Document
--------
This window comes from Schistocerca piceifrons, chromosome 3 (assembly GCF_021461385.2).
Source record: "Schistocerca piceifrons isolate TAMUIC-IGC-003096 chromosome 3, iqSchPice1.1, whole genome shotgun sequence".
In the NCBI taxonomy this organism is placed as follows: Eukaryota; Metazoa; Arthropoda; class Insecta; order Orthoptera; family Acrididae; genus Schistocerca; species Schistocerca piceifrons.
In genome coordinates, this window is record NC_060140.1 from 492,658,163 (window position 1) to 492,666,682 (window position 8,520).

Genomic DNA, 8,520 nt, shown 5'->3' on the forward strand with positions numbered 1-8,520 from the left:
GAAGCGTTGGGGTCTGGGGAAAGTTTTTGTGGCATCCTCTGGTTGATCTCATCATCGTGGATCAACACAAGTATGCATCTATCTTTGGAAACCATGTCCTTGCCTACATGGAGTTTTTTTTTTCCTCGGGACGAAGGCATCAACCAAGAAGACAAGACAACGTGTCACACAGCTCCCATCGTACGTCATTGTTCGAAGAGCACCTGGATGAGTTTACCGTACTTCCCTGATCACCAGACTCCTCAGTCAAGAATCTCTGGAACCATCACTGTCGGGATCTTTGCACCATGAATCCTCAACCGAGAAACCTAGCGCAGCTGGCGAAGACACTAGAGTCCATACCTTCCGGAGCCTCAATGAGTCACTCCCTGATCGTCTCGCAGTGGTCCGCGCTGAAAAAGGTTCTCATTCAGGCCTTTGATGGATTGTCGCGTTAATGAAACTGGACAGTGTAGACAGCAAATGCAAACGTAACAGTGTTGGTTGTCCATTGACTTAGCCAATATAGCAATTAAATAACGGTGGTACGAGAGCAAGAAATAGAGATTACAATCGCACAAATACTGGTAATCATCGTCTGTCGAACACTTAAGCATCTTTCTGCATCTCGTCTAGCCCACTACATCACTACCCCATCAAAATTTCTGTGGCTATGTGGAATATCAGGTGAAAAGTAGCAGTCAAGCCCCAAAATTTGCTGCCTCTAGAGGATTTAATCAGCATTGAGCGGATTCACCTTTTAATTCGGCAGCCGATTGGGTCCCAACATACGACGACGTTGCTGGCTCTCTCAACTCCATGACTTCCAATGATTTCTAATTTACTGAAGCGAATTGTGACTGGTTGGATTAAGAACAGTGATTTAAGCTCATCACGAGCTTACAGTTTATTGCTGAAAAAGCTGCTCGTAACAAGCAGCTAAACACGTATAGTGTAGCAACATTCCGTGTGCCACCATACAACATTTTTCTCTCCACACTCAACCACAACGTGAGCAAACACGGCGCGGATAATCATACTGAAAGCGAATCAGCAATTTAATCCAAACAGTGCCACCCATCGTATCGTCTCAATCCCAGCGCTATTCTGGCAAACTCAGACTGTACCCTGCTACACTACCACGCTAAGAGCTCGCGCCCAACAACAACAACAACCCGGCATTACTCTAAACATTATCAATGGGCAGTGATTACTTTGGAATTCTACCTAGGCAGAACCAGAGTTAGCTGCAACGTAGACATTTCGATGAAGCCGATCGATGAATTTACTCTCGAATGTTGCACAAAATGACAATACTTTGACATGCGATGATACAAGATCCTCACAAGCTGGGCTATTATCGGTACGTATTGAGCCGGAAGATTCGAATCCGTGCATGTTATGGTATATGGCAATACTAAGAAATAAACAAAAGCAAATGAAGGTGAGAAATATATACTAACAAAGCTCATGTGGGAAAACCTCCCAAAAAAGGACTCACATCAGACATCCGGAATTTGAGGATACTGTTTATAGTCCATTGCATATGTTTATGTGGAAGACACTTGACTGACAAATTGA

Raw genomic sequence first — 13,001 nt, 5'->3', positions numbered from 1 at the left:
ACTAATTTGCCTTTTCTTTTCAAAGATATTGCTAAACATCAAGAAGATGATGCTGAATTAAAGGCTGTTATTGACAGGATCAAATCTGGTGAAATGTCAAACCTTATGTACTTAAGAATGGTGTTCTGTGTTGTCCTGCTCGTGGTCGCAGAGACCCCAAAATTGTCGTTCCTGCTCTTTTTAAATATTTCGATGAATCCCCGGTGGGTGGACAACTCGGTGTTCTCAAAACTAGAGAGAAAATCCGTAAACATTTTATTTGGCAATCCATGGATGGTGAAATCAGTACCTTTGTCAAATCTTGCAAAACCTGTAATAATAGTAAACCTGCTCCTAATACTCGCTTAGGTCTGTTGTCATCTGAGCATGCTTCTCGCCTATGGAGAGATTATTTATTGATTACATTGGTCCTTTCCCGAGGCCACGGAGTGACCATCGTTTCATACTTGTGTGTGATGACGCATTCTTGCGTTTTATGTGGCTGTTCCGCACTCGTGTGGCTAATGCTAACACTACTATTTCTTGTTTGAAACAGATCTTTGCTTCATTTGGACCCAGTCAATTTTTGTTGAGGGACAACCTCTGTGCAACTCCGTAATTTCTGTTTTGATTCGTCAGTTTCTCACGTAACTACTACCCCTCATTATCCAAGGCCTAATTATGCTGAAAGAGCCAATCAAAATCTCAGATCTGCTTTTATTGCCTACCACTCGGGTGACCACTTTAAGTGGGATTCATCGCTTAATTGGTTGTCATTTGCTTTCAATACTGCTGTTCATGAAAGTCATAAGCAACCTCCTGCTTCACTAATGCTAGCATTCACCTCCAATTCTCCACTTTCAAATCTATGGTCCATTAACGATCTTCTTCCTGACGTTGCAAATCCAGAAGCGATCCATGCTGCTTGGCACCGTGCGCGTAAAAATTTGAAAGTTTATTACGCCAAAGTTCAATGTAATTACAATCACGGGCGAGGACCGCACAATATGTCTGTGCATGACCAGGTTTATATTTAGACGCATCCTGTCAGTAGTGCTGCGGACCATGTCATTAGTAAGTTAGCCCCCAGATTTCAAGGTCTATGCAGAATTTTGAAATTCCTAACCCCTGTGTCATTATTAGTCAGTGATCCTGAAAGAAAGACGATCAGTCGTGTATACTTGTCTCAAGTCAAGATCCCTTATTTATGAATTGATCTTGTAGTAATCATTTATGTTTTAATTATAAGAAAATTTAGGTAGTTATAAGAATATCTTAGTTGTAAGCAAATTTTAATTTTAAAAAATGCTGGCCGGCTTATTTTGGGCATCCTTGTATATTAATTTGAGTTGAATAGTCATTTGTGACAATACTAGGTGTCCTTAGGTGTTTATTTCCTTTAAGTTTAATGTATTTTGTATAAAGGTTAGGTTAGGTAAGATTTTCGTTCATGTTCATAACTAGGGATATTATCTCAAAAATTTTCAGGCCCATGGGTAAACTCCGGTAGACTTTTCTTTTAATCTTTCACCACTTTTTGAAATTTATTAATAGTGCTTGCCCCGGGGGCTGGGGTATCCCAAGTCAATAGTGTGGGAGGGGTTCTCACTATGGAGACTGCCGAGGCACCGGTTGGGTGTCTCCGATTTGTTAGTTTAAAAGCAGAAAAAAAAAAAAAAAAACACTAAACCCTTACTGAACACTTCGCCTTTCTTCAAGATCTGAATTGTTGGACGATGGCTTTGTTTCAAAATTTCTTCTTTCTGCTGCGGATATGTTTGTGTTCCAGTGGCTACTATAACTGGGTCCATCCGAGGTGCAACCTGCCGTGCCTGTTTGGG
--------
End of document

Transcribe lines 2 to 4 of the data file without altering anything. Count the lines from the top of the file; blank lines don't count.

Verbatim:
Source record: "Schistocerca piceifrons isolate TAMUIC-IGC-003096 chromosome 3, iqSchPice1.1, whole genome shotgun sequence".
In the NCBI taxonomy this organism is placed as follows: Eukaryota; Metazoa; Arthropoda; class Insecta; order Orthoptera; family Acrididae; genus Schistocerca; species Schistocerca piceifrons.
In genome coordinates, this window is record NC_060140.1 from 492,658,163 (window position 1) to 492,666,682 (window position 8,520).